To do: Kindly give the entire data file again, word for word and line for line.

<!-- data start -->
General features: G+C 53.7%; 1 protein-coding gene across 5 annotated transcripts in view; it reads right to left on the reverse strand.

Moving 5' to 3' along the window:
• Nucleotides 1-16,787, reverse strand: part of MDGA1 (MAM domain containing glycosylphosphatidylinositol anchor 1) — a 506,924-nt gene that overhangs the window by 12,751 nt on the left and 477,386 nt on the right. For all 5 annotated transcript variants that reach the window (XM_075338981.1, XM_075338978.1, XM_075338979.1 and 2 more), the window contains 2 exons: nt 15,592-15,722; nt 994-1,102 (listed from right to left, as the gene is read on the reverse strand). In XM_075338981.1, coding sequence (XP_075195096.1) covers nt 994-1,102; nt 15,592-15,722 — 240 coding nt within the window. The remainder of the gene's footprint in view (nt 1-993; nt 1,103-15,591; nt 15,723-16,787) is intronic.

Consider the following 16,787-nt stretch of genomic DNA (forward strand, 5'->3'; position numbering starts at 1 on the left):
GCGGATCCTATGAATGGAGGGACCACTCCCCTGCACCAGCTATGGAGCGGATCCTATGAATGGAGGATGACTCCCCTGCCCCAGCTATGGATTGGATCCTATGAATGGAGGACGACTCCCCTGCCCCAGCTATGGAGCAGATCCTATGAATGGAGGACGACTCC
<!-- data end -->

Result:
General features: G+C 53.7%; 1 protein-coding gene across 5 annotated transcripts in view; it reads right to left on the reverse strand.

Moving 5' to 3' along the window:
• Nucleotides 1-16,787, reverse strand: part of MDGA1 (MAM domain containing glycosylphosphatidylinositol anchor 1) — a 506,924-nt gene that overhangs the window by 12,751 nt on the left and 477,386 nt on the right. For all 5 annotated transcript variants that reach the window (XM_075338981.1, XM_075338978.1, XM_075338979.1 and 2 more), the window contains 2 exons: nt 15,592-15,722; nt 994-1,102 (listed from right to left, as the gene is read on the reverse strand). In XM_075338981.1, coding sequence (XP_075195096.1) covers nt 994-1,102; nt 15,592-15,722 — 240 coding nt within the window. The remainder of the gene's footprint in view (nt 1-993; nt 1,103-15,591; nt 15,723-16,787) is intronic.

Consider the following 16,787-nt stretch of genomic DNA (forward strand, 5'->3'; position numbering starts at 1 on the left):
GCGGATCCTATGAATGGAGGGACCACTCCCCTGCACCAGCTATGGAGCGGATCCTATGAATGGAGGATGACTCCCCTGCCCCAGCTATGGATTGGATCCTATGAATGGAGGACGACTCCCCTGCCCCAGCTATGGAGCAGATCCTATGAATGGAGGACGACTCC